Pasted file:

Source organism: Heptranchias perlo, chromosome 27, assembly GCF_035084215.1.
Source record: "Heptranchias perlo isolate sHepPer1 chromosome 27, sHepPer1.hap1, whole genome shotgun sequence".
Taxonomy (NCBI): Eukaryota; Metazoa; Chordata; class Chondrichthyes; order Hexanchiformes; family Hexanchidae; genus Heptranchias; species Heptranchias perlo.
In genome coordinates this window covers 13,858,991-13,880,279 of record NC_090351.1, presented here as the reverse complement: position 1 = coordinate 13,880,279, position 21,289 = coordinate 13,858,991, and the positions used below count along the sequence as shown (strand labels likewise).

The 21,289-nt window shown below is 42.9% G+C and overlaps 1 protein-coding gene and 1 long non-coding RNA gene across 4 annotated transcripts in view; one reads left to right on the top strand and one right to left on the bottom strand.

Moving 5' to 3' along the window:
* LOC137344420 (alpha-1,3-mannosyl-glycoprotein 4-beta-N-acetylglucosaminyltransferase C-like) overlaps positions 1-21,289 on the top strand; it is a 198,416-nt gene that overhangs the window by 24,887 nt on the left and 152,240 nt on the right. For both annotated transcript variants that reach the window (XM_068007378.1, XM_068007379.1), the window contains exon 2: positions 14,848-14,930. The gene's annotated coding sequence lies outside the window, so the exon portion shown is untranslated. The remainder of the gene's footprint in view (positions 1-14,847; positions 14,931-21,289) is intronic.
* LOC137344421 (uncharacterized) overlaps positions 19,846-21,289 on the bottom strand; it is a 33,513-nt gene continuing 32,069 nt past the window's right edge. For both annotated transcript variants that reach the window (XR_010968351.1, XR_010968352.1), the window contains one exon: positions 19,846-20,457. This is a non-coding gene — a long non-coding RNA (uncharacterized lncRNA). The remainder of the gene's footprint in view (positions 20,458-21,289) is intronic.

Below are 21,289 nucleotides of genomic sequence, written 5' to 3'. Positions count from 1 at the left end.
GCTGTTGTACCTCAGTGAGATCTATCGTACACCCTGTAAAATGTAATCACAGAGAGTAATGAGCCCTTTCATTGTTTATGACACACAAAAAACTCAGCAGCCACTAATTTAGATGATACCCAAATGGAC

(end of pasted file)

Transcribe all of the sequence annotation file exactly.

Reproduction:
Source organism: Heptranchias perlo, chromosome 27, assembly GCF_035084215.1.
Source record: "Heptranchias perlo isolate sHepPer1 chromosome 27, sHepPer1.hap1, whole genome shotgun sequence".
Taxonomy (NCBI): Eukaryota; Metazoa; Chordata; class Chondrichthyes; order Hexanchiformes; family Hexanchidae; genus Heptranchias; species Heptranchias perlo.
In genome coordinates this window covers 13,858,991-13,880,279 of record NC_090351.1, presented here as the reverse complement: position 1 = coordinate 13,880,279, position 21,289 = coordinate 13,858,991, and the positions used below count along the sequence as shown (strand labels likewise).

The 21,289-nt window shown below is 42.9% G+C and overlaps 1 protein-coding gene and 1 long non-coding RNA gene across 4 annotated transcripts in view; one reads left to right on the top strand and one right to left on the bottom strand.

Moving 5' to 3' along the window:
* LOC137344420 (alpha-1,3-mannosyl-glycoprotein 4-beta-N-acetylglucosaminyltransferase C-like) overlaps positions 1-21,289 on the top strand; it is a 198,416-nt gene that overhangs the window by 24,887 nt on the left and 152,240 nt on the right. For both annotated transcript variants that reach the window (XM_068007378.1, XM_068007379.1), the window contains exon 2: positions 14,848-14,930. The gene's annotated coding sequence lies outside the window, so the exon portion shown is untranslated. The remainder of the gene's footprint in view (positions 1-14,847; positions 14,931-21,289) is intronic.
* LOC137344421 (uncharacterized) overlaps positions 19,846-21,289 on the bottom strand; it is a 33,513-nt gene continuing 32,069 nt past the window's right edge. For both annotated transcript variants that reach the window (XR_010968351.1, XR_010968352.1), the window contains one exon: positions 19,846-20,457. This is a non-coding gene — a long non-coding RNA (uncharacterized lncRNA). The remainder of the gene's footprint in view (positions 20,458-21,289) is intronic.

Below are 21,289 nucleotides of genomic sequence, written 5' to 3'. Positions count from 1 at the left end.
GCTGTTGTACCTCAGTGAGATCTATCGTACACCCTGTAAAATGTAATCACAGAGAGTAATGAGCCCTTTCATTGTTTATGACACACAAAAAACTCAGCAGCCACTAATTTAGATGATACCCAAATGGAC